With the use of the Internet, Crimean Tatars living in diaspora no longer feel isolated. Electronic communication between the diaspora and homeland Crimea has been established. Through Web sites and discussion lists created by Crimean Tatars, one can obtain and exchange information about Crimean Tatar history and culture, and follow the news relating to Crimea. Stories, grievances, and demands of Crimean Tatars are disseminated instantly and worldwide. The Internet makes it possible to reach Crimean Tatars in different parts of the world that would have been impossible in the pre-Internet period. New relationships are formed daily, and the ability to form a network of individuals with similar concerns and hopes is important in defining a national identity. The existence of the Internet has finally provided the means for Crimean Tatars, scattered and exiled, to form a virtual community and to draw international attention to their cause.
1Kemal Altintas, Bilkent University, Ankara, Turkey. E-mail: email@example.com
2Fevzi Alimoglu, Boston University, Boston, MA, USA. E-mail: firstname.lastname@example.org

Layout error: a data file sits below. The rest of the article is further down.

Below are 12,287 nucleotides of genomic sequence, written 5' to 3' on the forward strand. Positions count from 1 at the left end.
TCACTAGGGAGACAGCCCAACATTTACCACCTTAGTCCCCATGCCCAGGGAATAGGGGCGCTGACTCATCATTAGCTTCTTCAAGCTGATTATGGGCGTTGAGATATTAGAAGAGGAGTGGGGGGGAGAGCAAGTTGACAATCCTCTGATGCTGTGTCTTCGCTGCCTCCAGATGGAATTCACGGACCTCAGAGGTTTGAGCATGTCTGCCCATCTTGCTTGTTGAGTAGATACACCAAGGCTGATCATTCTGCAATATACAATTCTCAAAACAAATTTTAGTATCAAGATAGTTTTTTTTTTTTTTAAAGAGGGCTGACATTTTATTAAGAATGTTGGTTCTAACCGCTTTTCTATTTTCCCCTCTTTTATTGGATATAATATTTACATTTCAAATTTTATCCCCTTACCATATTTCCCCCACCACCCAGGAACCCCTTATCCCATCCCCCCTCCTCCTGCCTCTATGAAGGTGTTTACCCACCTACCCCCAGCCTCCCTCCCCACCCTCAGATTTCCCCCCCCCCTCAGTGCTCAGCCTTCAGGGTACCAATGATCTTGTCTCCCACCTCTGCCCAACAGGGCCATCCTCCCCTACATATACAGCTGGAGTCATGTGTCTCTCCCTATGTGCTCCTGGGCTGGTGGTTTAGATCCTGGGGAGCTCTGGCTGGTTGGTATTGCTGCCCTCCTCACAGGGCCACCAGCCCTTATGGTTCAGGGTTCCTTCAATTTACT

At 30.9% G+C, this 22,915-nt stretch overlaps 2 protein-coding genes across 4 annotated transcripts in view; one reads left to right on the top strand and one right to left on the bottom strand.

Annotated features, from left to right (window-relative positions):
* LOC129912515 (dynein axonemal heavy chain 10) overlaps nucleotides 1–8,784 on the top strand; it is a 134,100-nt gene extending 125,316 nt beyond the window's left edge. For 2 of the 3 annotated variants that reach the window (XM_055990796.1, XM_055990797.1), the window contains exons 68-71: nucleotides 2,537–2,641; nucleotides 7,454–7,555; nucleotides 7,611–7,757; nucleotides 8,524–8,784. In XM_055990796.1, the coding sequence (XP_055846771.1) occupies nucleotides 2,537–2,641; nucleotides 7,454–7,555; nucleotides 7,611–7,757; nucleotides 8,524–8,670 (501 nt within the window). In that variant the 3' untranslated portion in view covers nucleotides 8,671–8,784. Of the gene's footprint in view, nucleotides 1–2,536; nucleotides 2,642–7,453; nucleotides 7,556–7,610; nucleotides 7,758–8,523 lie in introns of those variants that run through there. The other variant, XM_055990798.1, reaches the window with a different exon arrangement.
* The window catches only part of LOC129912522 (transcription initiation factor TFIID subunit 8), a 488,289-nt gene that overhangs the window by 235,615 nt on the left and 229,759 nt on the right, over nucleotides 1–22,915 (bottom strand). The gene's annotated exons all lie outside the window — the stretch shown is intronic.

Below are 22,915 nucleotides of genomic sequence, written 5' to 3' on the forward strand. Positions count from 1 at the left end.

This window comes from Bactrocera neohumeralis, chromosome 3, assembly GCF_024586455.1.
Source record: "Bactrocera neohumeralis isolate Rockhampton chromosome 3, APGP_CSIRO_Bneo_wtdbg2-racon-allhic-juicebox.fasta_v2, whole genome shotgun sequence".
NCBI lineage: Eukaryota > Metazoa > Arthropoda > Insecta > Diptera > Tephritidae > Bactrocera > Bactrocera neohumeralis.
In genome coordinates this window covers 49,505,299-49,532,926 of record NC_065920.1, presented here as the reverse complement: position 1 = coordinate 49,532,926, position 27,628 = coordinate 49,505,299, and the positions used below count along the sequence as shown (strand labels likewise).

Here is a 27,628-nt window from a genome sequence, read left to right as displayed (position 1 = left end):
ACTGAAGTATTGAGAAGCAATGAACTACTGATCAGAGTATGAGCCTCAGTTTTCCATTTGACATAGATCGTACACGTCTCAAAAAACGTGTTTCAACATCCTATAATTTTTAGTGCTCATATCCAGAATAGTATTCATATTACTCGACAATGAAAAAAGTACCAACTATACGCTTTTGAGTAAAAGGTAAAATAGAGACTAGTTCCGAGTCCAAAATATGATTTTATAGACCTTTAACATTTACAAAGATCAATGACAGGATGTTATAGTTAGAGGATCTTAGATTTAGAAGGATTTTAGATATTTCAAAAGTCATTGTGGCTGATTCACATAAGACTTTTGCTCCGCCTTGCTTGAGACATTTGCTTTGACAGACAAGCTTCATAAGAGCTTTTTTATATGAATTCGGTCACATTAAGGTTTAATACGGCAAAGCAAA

3Mubeyyin Batu Altan, Institute of Oriental Studies, Kiev, Ukraine. E-mail: email@example.com
4Kursat Cagiltay, Indiana University, Bloomington, IN, USA. E-mail: firstname.lastname@example.org
5Kemal Seitveliyev, Harvard University, Cambridge, MA, USA. E-mail: email@example.com
6 Peter Reddaway, "The Crimean Tatar Drive for Repatriation: Some Comparisons with other Movements of Dissidents in the USSR." In: Tatars of Crimea: Their Struggle for Survival. Durham: Duke University Press, 1988, p. 196.
7 Mubeyyin B. Altan, "The Crimean Tatar National Movement and
the American Diaspora," April 2001. See: http://www.iccrimea.org/scholarly/diaspora.html
8 For an article by Reporters without Borders report, see: http://www.rsf.fr/uk/homennemis.html
Eren, Nermin, "Crimean Tatar Communities Abroad." In: The Tatars of Crimea: Return to the Homeland, ed. E. A. Allworth. Durham: Duke University Press, 1998. pp. 323-51.
Fisher, Alan. Crimean Tatars. Stanford: Hoover Institution Press, 1978.
Maksudoglu, Mehmet, "Tatarlar Kimdir?" Emel, No. 214, May-June 1996, pp. 22-29.
Rorlich, Azade-Ayse, "One or More Tatar Nations?" In: Muslim Communities Reemerge, ed. A. Kappeler, G. Simon, G. Brunner. Durham: Duke University Press, 1994. pp. 61-79.
We'd like to give special thanks to Mrs. Inci Bowman for the preparation of this paper. Without her help, we couldn't have finished it.